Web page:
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Monday, December 1, 2008

Community is about taking care of one another.

I suppose you've all heard the news of the person getting trampled in the Black Friday rush last week; consumerism triumphed over the would-be helpers in the situation, forcing them away from the poor fellow being crushed by the stampede of post Thanksgiving shoppers. I read this in the newspaper and was sickened. Isn't the holiday about being thankful for what we have and about helping others? How can we ever build a united community if we are trampling over one another, just anxious to get ahead? Just anxious to buy that silly toy or one more pair of pants? After reading the horrifying news in the paper I thought I needed to share an update. One which involves taking care of community members and the joy that results in giving just for giving sake...minus all the consumerism bs.

I visited my house the other day; I checked up on it and added a little christmas cheer (there is now a huge snowman smiling in the window!). I was just about to leave when a guy in his late twenties came up to me. He had heard that I was doing a housing rehab project and wondered if he could help me out for a little extra cash now and then. Well, I think that when you're part of a community, you gotta support each other. So after talking for a minute, we decided he would shovel the sidewalks when it snowed and check on the house while I am away at school in return for some money. This a) gets rid of my worries surrounding upkeep of the house and b) helps my neighbor out, so it is mutually beneficial. This is EXACTLY what we as a society need to be doing more of! Helping neighbors out, talking to each other, developing relationships, etc.

Where I used to live no one spoke to each other...you got home and entered your house, never saying hello to people in the surrounding houses. I felt a real disconnect--it took a move to a more social neighborhood to realize what great relationships communities have to offer! We should go against this habit of non-communication and reach out to our neighbors, get to know the friendly and interesting people living around us! We all have stories to tell and each of us has value within our society. This house and this project was started because I see a need for myself and others in the community to come together and just talk to each other, so hopefully getting my path shoveled by a neighbor is only the beginning...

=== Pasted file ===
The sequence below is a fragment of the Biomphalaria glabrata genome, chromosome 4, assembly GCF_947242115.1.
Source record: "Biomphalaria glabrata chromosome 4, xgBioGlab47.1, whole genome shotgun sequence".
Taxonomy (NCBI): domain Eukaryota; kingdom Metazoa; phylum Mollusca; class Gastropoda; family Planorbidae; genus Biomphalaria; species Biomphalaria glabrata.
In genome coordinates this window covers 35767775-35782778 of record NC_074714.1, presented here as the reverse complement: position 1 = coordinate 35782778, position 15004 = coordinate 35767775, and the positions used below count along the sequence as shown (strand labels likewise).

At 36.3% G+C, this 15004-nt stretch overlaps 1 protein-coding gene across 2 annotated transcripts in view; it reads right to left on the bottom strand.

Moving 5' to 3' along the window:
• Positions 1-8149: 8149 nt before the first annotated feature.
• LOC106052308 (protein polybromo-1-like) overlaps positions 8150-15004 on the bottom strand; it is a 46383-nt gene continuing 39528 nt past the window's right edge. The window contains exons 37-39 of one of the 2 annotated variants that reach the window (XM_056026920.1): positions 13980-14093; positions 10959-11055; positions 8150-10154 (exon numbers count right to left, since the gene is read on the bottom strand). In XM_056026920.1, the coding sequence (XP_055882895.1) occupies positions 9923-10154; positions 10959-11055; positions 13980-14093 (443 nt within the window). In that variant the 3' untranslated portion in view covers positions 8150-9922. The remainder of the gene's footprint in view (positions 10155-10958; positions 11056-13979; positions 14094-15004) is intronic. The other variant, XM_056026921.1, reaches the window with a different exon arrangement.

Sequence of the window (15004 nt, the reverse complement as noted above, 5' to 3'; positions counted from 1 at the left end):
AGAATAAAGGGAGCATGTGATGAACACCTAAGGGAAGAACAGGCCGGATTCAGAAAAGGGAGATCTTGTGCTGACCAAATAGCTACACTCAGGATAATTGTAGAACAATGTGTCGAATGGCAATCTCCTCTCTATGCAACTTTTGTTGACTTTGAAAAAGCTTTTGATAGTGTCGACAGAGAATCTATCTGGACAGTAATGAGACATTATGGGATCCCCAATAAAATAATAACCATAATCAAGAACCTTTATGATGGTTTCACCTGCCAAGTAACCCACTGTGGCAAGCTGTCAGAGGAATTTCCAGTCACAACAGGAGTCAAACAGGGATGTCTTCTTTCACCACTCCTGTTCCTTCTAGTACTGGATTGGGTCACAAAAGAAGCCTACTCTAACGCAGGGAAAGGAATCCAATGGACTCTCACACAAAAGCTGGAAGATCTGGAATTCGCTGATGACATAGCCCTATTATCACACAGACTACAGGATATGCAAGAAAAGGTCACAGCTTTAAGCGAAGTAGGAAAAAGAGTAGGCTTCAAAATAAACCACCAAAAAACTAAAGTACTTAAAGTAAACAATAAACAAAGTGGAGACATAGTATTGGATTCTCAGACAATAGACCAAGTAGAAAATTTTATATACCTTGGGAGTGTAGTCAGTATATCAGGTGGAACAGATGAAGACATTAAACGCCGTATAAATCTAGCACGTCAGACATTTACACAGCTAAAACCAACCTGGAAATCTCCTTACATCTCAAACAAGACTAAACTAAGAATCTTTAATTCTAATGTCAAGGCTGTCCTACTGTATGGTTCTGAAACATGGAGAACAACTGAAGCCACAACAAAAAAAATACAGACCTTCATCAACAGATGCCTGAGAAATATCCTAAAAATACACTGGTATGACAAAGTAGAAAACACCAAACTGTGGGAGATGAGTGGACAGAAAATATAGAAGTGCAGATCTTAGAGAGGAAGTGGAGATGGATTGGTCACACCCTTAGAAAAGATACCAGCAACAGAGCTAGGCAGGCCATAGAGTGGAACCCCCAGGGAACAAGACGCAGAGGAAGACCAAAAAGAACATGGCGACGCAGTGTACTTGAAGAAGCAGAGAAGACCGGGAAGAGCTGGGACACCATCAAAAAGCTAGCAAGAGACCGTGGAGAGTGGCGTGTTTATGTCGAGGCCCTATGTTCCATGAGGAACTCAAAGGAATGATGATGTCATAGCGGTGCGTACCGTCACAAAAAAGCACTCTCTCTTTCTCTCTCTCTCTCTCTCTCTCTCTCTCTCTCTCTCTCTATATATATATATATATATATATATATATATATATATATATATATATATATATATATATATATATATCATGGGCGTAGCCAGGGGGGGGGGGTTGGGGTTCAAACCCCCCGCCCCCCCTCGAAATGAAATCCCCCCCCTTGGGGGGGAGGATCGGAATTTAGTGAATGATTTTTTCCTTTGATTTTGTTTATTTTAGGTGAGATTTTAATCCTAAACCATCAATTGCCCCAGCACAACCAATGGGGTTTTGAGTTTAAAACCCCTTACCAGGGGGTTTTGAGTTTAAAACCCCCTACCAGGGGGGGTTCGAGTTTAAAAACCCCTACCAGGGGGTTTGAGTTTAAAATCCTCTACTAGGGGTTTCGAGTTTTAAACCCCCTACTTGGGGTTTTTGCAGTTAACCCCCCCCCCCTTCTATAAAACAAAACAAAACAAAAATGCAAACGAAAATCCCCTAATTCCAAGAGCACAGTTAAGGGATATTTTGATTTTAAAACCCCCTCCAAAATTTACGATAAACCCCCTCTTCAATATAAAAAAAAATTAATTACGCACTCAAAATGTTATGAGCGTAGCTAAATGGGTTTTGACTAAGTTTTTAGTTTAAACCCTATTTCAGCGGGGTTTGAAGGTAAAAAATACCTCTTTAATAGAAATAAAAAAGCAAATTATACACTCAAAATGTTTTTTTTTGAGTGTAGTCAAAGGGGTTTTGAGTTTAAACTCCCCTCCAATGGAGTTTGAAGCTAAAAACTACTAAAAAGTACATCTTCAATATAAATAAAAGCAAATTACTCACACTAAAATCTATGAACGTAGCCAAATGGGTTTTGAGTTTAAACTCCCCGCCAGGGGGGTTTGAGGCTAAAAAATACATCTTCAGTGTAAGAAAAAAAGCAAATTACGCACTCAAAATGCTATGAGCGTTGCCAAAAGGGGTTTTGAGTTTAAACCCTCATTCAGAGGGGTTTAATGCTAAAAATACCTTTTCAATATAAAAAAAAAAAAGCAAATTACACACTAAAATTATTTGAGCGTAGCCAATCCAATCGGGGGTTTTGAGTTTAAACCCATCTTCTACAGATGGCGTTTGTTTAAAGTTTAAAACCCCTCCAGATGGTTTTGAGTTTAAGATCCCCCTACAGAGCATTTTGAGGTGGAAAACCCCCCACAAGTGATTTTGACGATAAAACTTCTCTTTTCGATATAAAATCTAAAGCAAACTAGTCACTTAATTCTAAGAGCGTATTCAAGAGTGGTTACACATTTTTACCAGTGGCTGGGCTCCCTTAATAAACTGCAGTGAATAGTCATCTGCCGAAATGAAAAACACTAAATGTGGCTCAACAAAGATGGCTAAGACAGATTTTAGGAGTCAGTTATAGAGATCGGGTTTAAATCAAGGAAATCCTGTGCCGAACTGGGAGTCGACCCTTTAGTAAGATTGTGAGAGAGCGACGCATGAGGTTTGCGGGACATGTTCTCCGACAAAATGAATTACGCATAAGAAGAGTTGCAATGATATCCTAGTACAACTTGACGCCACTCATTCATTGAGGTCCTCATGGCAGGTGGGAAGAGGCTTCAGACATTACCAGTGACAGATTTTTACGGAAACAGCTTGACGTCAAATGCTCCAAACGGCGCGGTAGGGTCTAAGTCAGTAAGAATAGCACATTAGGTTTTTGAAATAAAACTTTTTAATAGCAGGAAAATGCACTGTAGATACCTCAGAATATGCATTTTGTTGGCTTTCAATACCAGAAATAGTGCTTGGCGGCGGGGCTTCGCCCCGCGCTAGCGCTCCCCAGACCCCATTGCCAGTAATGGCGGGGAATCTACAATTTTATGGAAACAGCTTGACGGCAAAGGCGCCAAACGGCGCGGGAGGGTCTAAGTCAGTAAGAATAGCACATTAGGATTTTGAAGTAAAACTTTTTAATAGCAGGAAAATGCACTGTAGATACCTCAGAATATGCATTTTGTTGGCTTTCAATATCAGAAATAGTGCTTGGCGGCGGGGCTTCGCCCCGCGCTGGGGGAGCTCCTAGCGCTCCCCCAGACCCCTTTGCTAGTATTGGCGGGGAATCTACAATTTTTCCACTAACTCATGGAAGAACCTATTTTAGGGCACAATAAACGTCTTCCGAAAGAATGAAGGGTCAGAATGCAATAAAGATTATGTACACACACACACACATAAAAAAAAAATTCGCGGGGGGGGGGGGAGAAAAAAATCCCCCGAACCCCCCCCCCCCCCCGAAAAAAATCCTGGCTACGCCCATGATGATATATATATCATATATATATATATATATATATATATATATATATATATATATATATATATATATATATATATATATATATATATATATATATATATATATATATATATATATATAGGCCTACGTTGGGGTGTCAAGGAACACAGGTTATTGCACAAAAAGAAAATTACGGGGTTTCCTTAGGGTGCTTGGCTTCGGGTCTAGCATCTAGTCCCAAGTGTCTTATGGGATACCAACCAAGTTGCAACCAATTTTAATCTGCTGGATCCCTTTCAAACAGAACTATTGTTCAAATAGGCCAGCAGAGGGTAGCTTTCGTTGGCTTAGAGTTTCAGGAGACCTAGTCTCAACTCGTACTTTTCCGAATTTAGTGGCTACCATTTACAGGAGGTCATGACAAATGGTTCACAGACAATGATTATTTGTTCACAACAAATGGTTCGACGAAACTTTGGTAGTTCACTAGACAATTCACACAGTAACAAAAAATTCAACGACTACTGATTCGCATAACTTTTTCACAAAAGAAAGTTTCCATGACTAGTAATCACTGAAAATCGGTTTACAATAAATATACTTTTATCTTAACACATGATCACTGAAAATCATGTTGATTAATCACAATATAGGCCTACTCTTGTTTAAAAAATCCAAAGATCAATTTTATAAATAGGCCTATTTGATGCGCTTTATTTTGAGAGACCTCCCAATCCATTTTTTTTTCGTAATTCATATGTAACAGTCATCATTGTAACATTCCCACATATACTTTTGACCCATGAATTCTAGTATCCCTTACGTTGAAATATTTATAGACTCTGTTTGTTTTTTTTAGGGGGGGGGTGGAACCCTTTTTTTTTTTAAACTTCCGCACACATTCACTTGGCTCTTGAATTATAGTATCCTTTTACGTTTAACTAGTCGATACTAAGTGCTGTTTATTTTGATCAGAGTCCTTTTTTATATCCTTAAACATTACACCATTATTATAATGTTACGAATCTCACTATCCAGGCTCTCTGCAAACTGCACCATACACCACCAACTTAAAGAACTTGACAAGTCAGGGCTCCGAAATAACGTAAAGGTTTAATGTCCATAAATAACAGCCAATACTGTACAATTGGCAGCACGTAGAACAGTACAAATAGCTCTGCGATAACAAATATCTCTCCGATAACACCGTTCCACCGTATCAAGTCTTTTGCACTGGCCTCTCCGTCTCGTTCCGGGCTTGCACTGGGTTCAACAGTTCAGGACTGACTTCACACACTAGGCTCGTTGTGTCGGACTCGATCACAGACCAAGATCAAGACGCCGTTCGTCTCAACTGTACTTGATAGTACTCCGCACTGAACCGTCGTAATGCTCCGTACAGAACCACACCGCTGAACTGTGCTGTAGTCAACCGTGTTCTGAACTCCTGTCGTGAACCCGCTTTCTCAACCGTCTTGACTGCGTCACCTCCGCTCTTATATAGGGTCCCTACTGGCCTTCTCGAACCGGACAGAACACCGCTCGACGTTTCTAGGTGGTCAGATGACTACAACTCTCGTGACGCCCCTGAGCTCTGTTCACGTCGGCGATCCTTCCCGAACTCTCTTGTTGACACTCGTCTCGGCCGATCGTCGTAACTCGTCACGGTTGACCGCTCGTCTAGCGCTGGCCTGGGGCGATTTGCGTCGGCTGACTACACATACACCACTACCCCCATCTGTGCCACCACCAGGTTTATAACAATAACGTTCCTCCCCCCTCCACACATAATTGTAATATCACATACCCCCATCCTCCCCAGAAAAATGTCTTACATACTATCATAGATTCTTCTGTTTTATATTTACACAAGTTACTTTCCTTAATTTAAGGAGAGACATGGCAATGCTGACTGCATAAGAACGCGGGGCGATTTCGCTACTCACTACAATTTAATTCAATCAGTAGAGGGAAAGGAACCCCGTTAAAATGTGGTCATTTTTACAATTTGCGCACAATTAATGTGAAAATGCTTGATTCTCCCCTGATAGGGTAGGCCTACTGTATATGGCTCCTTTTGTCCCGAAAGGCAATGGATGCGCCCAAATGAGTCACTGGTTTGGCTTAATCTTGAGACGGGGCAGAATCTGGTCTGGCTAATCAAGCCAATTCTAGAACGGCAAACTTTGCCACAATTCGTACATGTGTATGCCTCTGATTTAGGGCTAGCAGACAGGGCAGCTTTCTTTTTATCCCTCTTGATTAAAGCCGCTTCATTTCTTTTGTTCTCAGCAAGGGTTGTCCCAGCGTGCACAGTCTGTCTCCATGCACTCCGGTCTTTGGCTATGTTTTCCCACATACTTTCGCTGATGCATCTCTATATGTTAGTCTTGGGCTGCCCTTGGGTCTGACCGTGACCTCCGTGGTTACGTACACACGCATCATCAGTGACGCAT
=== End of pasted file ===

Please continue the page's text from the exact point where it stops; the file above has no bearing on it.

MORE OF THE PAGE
The second part of my update is about giving. There's that old folk tale about the little red hen. Little Red Hen does all the work around the house and makes some bread. She works for hours and hours with no one helping her, and even though no one helped her get all the ingredients or do all the baking, Little Red Hen still shares the bread with everyone in the end. It's like giving a cup of sugar to your neighbor--not because you expect repayment, not because you can then hold something over their head, but just because. The same lucky day I found help with shoveling the sidewalks, I also got the chance to give a gift...just because.

Oddly enough, I had a poinsettia in my car. Now, I don't just go around carrying poinsettias, but for some reason I had one. I had just finished making arrangements for shoveling my sidewalk when the woman from across the street walked over. I had met her before and we had become good friends over the summer. She was always outside cheering me up when I was sweaty and grumpy after a day working in the community gardens down the street. While telling her about my rehab project and what I planned on doing with the house, I suddenly thought of the poinsettia in my car. What does a college kid need with a poinsettia? I'd probably forget to water it... Anyway, I gave the poinsettia to my neighbor, just because. She was so surprised and happy, and then I realized, you know what? It isn't about the giving...it's about not expecting something in return and giving just because you're neighbors. It's about making friends with the people around you and supporting one another. With both neighbors that day I learned it's about making ties--making relationships so that when you need help, people will be there for you. It may not be enough to rebuild a community yet, but like I said before, it's definitely a start.


Tim McNally said...

Wonderful sentiment. You are building a wealth of good karma in your new community.

"What should young people do with their lives today? Many things, obviously. But the most daring thing is to create stable communities in which the terrible disease of loneliness can be cured." ~ Kurt Vonnegut

Tim McNally said...
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